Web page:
In some materials (e.g. low-carbon steel), the stress
vs. strain curve includes two yield points (upper and Strain, ε
lower). The yield strength is defined in this case as
the average stress at the lower yield point. For structural applications, the yield stress is usually a
more important property than the tensile strength, since
once the yield stress has passed, the structure has deformed
beyond acceptable limits.

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Tensile properties: Ductility Typical mechanical properties of metals

Ao
Lo Af Lf

## The yield strength and tensile strength vary with prior

thermal and mechanical treatment, impurity levels,
Ductility is a measure of the deformation at fracture
etc. This variability is related to the behavior of
⎛l −l ⎞ dislocations in the material, Chapter 7. But elastic
Defined by percent elongation %EL = ⎜⎜ f 0 ⎟⎟ × 100
moduli are relatively insensitive to these effects.
(plastic tensile strain at failure) ⎝ l0 ⎠
The yield and tensile strengths and modulus of
⎛ A − Af ⎞
or percent reduction in area %RA = ⎜⎜ 0 ⎟⎟ ×100 elasticity decrease with increasing temperature,
⎝ A0 ⎠ ductility increases with temperature.

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## Toughness True Stress and Strain

True stress = load divided by
actual area in the necked-down
region (Ai): σ = F/A T i
Sometimes it is convenient to use
true strain defined as
εT = ln(li/lo)
True stress continues to rise to the point of fracture, in
contrast to the engineering stress.

σT = F/Ai εT = ln(li/lo)

εf If no volume change

∫ σdε
Toughness = the ability to absorb energy up to occurs during deformation,
fracture = the total area under the strain-stress Aili = A0l0 and the true and
curve up to fracture engineering stress and
0
stress are related as
σ = F/Ao ε = (li-lo/lo) σT = σ(1 + ε)
Units: the energy per unit volume, e.g. J/m3
Can be measured by an impact test (Chapter 8). εT = ln(1 + ε)

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Elastic Recovery During Plastic Deformation Hardness (I)

## Hardness is a measure of the material’s resistance

to localized plastic deformation (e.g. dent or scratch)
A qualitative Moh’s scale, determined by the ability of
a material to scratch another material: from 1 (softest
= talc) to 10 (hardest = diamond).

## Different types of quantitative

hardness test has been designed
(Rockwell, Brinell, Vickers, etc.).
Usually a small indenter (sphere,
cone, or pyramid) is forced into the
surface of a material under
conditions of controlled magnitude
If a material is deformed plastically and the stress is then and rate of loading. The depth or
released, the material ends up with a permanent strain. size of indentation is measured.
If the stress is reapplied, the material again responds The tests somewhat approximate,
elastically at the beginning up to a new yield point that is but popular because they are easy
higher than the original yield point. and non-destructive (except for the
The amount of elastic strain that it will take before small dent).
reaching the yield point is called elastic strain recovery.

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## Hardness (II) What are the limits of “safe” deformation?

Tensile strength (103 psi)
Tensile strength (MPa)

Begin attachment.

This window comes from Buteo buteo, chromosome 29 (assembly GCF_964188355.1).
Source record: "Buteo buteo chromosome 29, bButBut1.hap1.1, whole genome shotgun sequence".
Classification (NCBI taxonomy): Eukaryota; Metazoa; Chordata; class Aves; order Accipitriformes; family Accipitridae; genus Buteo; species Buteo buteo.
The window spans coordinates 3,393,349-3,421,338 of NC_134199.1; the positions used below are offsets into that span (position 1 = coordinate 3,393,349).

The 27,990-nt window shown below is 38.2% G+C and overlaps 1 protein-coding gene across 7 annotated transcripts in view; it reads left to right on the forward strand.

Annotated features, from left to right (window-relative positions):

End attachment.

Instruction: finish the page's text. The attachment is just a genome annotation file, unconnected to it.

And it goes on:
Stress

## For practical engineering design,

the yield strength is usually the
important parameter

Strain

## Design stress: σd = N’σc where σc = maximum

Brinell hardness number anticipated stress, N’ is the “design factor” > 1. Want to
make sure that σd < σy
Both tensile strength and hardness may be regarded as
degree of resistance to plastic deformation. Safe or working stress: σw = σy/N where N is “factor of
Hardness is proportional to the tensile strength - but safety” > 1.
note that the proportionality constant is different for
different materials.

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Summary Summary
Make sure you understand language and concepts:
¾ Stress and strain: Size-independent measures of load
and displacement, respectively. ¾ Anelasticity
¾ Elastic behavior: Reversible mechanical deformation, ¾ Ductility
often shows a linear relation between stress and strain. ¾ Elastic deformation
¾ Elastic recovery
¾ Elastic deformation is characterized by elastic moduli
¾ Engineering strain and stress
(E or G). To minimize deformation, select a material
with a large elastic moduli (E or G). ¾ Engineering stress
¾ Hardness
¾ Plastic behavior: Permanent deformation, occurs ¾ Modulus of elasticity
when the tensile (or compressive) uniaxial stress
¾ Plastic deformation
reaches the yield strength σy.
¾ Poisson’s ratio
¾ Tensile strength: maximum stress supported by the ¾ Shear
material. ¾ Tensile strength
¾ Toughness: The energy needed to break a unit ¾ True strain and stress
volume of material. ¾ Toughness
¾ Ductility: The plastic strain at failure. ¾ Yielding
¾ Yield strength

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## ¾ Dislocations and Plastic Deformation

9 Motion of dislocations in response to stress
9 Slip Systems
9 Plastic deformation in
 single crystals
 polycrystalline materials
¾ Strengthening mechanisms
9 Grain Size Reduction
9 Solid Solution Strengthening
9 Strain Hardening
¾ Recovery, Recrystallization, and Grain Growth
Optional reading (Part that is not covered / not tested):
7.7 Deformation by twinning
In our discussion of slip systems, §7.4, we will not get into
direction and plane nomenclature